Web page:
RORY BREMNER: Also joining us on this edition of The Spying Game, I'm delighted to welcome a producer, writer, and director whose films have earned him two Israeli Academy Awards and the Audience Award at the Sundance Film Festival. He's made documentaries for the likes of Netflix and the BBC with luminaries including Simon Sheen and Leonardo DiCaprio. Welcome to Nadav Schirman. Are you feeling left out? Did you want to be a spy, really?

NADAV SCHIRMAN: No, I think as a kid, I was fascinated by James Bond, by the lifestyle more than anything. And I grew up all over the world, basically, because my father was a diplomat so he schlepped us around. There was always an international crowd around. So I guess I was fascinated. And the first film that I made was about a Mossad agent called Wolfgang Lotz, who started a horse farm in Cairo and pretended to be a millionaire, a horse breeder. He was spying on the German scientists who were developing missiles but he got addicted to his covert identity as a millionaire. And the most fascinating aspect of that story, for me, was that on the surface, he was a real-life James Bond. He lived a high life and had an unlimited expense account. And I wanted to see what it was really like because he had written a book about his life, as many Mossad agents do afterward, and he portrayed himself as a real-life James Bond. And I started digging around. I met his son, actually. And through his son, I started getting intrigued. What is it really like? How much do you tell your family? How much do you tell your wife? How much did you tell your friends? How difficult it is to go back to a normal life? Because you're not always James Bond. You go for a few years back then and come back. And that fascinated me, coming back to real life. 

RORY BREMNER: He never really did, did he? So he went back to Israel. But the family that he left, he never went back to the family.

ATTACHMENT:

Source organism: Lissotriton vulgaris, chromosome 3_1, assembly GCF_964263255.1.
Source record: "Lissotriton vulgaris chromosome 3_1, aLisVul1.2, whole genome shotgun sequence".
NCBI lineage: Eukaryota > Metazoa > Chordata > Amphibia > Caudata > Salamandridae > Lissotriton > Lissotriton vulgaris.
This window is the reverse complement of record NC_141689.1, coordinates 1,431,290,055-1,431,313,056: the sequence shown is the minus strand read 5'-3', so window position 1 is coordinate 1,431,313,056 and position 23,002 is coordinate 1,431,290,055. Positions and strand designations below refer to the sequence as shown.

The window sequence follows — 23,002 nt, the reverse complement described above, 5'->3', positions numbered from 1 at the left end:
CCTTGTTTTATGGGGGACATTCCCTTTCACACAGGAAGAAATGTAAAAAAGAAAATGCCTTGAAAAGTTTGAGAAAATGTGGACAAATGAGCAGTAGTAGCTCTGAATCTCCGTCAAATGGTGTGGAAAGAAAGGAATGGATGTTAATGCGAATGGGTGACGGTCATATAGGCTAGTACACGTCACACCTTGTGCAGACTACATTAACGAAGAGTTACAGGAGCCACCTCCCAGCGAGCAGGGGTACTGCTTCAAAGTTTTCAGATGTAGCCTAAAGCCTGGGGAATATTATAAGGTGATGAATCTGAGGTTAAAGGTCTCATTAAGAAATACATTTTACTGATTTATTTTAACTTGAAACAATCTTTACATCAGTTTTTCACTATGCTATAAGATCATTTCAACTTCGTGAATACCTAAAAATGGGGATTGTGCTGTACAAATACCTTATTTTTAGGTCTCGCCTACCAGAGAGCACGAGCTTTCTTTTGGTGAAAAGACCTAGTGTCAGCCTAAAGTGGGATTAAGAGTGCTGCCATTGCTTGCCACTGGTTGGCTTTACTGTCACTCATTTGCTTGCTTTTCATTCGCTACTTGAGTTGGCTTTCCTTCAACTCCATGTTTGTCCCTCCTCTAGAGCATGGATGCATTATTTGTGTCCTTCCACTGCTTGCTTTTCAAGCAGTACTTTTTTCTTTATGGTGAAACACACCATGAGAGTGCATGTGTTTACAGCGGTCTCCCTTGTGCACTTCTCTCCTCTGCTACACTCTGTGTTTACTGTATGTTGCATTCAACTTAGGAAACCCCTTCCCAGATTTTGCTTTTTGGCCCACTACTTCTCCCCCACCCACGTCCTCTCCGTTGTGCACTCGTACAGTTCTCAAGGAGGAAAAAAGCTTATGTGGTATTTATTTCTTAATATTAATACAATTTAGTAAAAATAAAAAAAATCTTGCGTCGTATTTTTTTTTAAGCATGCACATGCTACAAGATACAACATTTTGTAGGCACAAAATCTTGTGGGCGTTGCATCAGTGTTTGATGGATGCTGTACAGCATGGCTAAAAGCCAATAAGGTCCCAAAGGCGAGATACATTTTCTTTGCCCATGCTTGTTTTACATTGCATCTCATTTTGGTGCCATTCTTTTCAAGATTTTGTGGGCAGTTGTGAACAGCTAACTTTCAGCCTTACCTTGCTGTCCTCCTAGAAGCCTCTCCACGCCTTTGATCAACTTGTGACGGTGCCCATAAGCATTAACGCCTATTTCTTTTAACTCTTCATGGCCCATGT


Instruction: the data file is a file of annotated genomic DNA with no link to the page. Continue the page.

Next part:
NADAV SCHIRMAN: While on his mission, he married another woman without revealing who he was. And he lived a real double life. So he had his family, his Israeli wife, and son waiting for him in Paris and worrying about him, while he would go back to his second wife that he had married. Now, Mossad knew about it and they had to keep it secret. So it became a whole personal drama and the approach to that film was through the eyes of the son because what was extraordinary was they moved to Paris and the son didn't know what his father was doing exactly. And he would go on for an extended period of time to Egypt. And then one day the father told the son, “Listen, I'm a Mossad agent, but you cannot talk about it to anyone because my life depends on it.” He wanted his son to be proud of him and he gave his son a camera, actually - an 8-millimeter camera - and the son recorded his father's visits to Paris. So the father would come to Paris from Cairo every six or eight months to report because that's how you would report back then. And so the son recorded his father's visits and he showed me the footage, this 8-millimeter footage. And for me, what was extraordinary is that you could see in the footage how the father was succumbing to his covert identity. The first visit was in the park and the father was walking together with the mother. On the second visit, the father is wearing sunglasses and a hat, and he's walking a few steps away. On the next visit, the father always had his back turned. And you feel, you see in the footage, that he's not part of that family anymore. That became fascinating. That became: What is the personal cost of being a spy? 

RORY BREMNER: You spent extensive time working with spies in your career. You must encounter them a lot in your research. What's that relationship like? I mean, do they welcome you or do they run a mile?